Because Defendant was unequivocally in custody[4] during the August 1, 2013, interrogation, [5] because SA Bonser properly administered Miranda warnings, [6] and because nothing in the record currently before the Court indicates that Defendant attempted to invoke any of his Miranda rights at any point during the custodial interrogation, the Court only considers whether Defendant knowingly, voluntarily, and intelligently waived his Miranda rights.

1. Standard of Review

"Even absent the accused's invocation of the right to remain silent, the accused's statement during a custodial interrogation is inadmissible at trial unless the prosecution can establish that the accused in fact knowingly and voluntarily waived [Miranda] rights' when making the statement." Berghuis v. Thompkins , 560 U.S. 370, 130 S.Ct. 2250, 2260 (2010) (citing North Carolina v. Butler , 441 U.S. 369, 373 (1979)). The Court's waiver inquiry involves two analyses: first, waiver must be "voluntary in the sense that it was the product of a free and deliberate choice rather than intimidation, coercion, or deception, " and second, waiver must be "made with a full awareness of both the nature of the right being abandoned and the consequences of the decision to abandon it." Moran v. Burbine , 475 U.S. 412, 421 (1986). The Government bears the burden of demonstrating that a defendant voluntarily, knowingly, and intelligently waived his right to remain silent. Miranda , 384 U.S. at 475.

Proper waiver may exist even absent express statements of waiver. Thompkins , 130 S.Ct. at 2261. "An implicit waiver' of the right to remain silent' is sufficient to admit a suspect's statement into evidence." Id . (citing Bulter, 441 U.S. at 376). Thus, if the Government establishes that law enforcement properly administered Miranda warnings, that the suspect subsequently made uncoerced statements, and the suspect understood his Miranda rights, the Government has made a sufficient showing of implicit waiver. Thompkins , 130 S.Ct. at 2261.

"Although Miranda imposes on the police a rule that is both formalistic and practical when it prevents them from interrogating suspects without first providing them with a Miranda warning, it does not impose a formalistic waiver procedure that a suspect must follow to relinquish those rights." Id . (internal citations omitted). Generally speaking, a court may "presume that an individual who, with a full understanding of his or her rights, acts in a manner inconsistent with their exercise has made a deliberate choice to relinquish the protection those rights afford." Id .; see, e.g., Butler , 441 U.S. at 372-376; Colorado v. Connelly , 479 U.S. 157, 169-170 (1986). A defendant may waive Miranda rights by means less formal than a typical waiver on the record in a courtroom, cf. Fed. R. Crim. P. 11, "given the practical constraints and necessities of interrogation and the fact that Miranda's main protection lies in advising defendants of their rights." Thompkins , 130 S.Ct. at 2262 (internal citations omitted).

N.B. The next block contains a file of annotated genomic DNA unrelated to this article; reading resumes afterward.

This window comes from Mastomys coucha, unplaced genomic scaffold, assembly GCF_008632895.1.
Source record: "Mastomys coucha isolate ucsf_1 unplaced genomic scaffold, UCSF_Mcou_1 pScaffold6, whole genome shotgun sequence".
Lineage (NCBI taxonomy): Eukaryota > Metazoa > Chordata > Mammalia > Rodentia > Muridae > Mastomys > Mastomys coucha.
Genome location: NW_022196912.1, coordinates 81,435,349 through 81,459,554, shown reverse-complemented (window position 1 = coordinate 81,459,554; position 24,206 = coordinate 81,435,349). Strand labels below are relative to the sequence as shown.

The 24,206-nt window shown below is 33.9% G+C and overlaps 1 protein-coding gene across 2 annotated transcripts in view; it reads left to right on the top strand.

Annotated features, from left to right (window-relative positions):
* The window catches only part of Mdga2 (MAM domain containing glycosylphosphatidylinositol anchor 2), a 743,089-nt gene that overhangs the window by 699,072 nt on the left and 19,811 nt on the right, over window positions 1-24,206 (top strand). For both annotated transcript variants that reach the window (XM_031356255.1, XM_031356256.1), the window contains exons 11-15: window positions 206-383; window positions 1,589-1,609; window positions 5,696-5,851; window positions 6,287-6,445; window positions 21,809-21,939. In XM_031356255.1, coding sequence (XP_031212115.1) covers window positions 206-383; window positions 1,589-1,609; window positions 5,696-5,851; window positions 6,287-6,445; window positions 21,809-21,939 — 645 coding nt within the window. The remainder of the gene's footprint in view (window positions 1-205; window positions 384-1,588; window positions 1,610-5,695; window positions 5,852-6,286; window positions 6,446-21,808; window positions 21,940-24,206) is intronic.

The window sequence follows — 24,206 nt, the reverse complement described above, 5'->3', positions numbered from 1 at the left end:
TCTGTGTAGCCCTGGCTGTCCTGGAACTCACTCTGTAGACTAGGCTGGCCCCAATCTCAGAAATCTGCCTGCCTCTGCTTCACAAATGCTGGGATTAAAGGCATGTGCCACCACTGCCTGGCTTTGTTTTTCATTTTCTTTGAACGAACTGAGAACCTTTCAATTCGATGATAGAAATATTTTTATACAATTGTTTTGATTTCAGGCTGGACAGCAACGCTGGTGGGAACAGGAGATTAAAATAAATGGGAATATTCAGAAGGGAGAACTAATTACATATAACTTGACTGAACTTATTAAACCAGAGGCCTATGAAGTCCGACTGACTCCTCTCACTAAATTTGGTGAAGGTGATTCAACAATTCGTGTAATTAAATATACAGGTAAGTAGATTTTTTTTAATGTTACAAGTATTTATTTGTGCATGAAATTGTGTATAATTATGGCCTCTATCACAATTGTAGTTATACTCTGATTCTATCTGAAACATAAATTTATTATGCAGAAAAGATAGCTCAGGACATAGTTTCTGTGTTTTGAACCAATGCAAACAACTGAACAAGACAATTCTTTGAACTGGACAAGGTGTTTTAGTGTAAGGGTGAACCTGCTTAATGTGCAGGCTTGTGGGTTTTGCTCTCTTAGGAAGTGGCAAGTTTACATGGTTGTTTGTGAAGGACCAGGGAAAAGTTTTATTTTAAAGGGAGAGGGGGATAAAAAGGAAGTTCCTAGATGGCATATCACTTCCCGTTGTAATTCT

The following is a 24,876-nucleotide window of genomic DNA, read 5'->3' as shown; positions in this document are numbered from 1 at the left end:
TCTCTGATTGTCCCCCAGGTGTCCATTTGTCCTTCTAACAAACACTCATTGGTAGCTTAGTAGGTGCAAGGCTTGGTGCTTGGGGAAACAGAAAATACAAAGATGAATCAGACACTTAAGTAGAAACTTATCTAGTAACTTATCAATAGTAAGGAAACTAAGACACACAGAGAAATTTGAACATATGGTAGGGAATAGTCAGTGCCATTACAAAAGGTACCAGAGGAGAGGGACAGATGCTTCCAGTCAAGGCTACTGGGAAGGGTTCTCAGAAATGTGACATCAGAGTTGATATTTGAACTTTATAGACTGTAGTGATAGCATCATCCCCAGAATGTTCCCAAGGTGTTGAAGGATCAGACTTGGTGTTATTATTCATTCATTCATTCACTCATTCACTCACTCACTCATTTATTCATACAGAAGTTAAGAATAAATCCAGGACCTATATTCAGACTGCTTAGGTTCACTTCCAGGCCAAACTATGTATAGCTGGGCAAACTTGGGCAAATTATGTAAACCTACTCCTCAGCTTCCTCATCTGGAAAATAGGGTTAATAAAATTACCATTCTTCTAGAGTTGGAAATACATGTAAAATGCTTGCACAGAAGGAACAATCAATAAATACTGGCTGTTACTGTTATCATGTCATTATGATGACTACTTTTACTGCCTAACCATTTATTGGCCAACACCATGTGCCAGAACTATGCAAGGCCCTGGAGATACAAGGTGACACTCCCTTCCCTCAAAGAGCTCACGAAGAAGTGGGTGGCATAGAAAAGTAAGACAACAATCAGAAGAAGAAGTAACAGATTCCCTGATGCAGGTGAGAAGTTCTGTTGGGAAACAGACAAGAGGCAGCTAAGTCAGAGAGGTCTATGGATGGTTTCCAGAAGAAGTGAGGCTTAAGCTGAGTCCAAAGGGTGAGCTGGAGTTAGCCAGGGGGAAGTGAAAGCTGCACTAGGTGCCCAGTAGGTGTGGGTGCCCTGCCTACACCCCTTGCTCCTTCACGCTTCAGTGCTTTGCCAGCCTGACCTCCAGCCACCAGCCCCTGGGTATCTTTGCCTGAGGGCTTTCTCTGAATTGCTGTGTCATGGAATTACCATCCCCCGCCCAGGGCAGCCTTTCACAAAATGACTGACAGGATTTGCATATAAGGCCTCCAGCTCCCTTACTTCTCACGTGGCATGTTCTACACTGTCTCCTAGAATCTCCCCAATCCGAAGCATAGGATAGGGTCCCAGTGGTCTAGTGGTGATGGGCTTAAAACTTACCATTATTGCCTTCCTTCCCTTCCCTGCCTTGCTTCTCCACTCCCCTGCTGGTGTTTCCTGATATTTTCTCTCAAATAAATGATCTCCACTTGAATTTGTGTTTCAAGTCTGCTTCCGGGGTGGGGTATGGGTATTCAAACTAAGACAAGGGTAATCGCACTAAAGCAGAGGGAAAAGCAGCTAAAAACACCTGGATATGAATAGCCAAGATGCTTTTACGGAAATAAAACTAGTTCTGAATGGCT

In evaluating a defendant's waiver, courts consider the totality of the circumstances surrounding the waiver. Moran v. Burbine , 475 U.S. 412, 421 (1986). Courts consider factors such as the defendant's intelligence, education, age, familiarity with the criminal justice system, and explicitness of the waiver. United States v. Vinton , 631 F.3d 476, 483 (8th Cir. 2011).

2. Analysis

Because nothing in the record suggests that voluntariness is at issue, the Court focuses its analysis on whether Defendant knowingly and intelligently waived his Fifth Amendment right to remain silent.[7]

Defendant knowingly and intelligently waived his Miranda rights. First, Defendant expressly stated that he understood his rights by replying, "Yeah, " when SA Bonser asked Defendant if he understood. Second, the present record indicates that Defendant was, at all times, alert, oriented, and aware of what was taking place during the course of the interview. Nothing in the present record before the Court indicates that Defendant was in any way impaired or unable to understand his rights and his participation in the custodial interview. Finally, SA Bonser clearly read Defendant his Miranda rights, provided Defendant with a written copy of his rights (Gov't Ex. 1), and clearly explained that by signing the Advice of Rights Form, Defendant indicated that he understood his Miranda rights and was willing to talk. Where there is a showing of properly administered Miranda warnings, the absence of coercion, and the defendant's admitted understanding of his rights, there is a sufficient showing of waiver of rights.

III. CONCLUSION

Based on the foregoing and all the files, records, and proceedings herein, IT IS HEREBY RECOMMENDED that:

1. Defendant's Motion to Suppress Statements, Admissions, and Answers, [Docket No. 29], be DENIED.